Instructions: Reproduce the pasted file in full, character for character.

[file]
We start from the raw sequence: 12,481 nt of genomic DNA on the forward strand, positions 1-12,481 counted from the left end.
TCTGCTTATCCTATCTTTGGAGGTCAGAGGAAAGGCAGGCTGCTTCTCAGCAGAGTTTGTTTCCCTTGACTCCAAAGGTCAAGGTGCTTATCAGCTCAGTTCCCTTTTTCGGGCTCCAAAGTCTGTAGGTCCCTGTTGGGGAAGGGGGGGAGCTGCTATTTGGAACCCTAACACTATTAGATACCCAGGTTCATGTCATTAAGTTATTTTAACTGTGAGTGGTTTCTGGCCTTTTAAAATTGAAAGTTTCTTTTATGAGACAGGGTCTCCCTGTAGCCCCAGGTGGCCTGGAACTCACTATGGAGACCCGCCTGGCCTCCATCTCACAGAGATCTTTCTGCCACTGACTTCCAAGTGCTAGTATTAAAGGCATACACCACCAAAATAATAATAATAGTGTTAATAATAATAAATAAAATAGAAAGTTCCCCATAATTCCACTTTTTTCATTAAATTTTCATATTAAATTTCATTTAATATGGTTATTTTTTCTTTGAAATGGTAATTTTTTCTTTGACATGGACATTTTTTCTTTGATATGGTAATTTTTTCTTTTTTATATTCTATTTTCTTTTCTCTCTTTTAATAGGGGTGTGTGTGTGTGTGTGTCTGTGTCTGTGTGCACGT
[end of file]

We start from the raw sequence: 12,481 nt of genomic DNA on the forward strand, positions 1-12,481 counted from the left end.
TCTGCTTATCCTATCTTTGGAGGTCAGAGGAAAGGCAGGCTGCTTCTCAGCAGAGTTTGTTTCCCTTGACTCCAAAGGTCAAGGTGCTTATCAGCTCAGTTCCCTTTTTCGGGCTCCAAAGTCTGTAGGTCCCTGTTGGGGAAGGGGGGGAGCTGCTATTTGGAACCCTAACACTATTAGATACCCAGGTTCATGTCATTAAGTTATTTTAACTGTGAGTGGTTTCTGGCCTTTTAAAATTGAAAGTTTCTTTTATGAGACAGGGTCTCCCTGTAGCCCCAGGTGGCCTGGAACTCACTATGGAGACCCGCCTGGCCTCCATCTCACAGAGATCTTTCTGCCACTGACTTCCAAGTGCTAGTATTAAAGGCATACACCACCAAAATAATAATAATAGTGTTAATAATAATAAATAAAATAGAAAGTTCCCCATAATTCCACTTTTTTCATTAAATTTTCATATTAAATTTCATTTAATATGGTTATTTTTTCTTTGAAATGGTAATTTTTTCTTTGACATGGACATTTTTTCTTTGATATGGTAATTTTTTCTTTTTTATATTCTATTTTCTTTTCTCTCTTTTAATAGGGGTGTGTGTGTGTGTGTGTCTGTGTCTGTGTGCACGT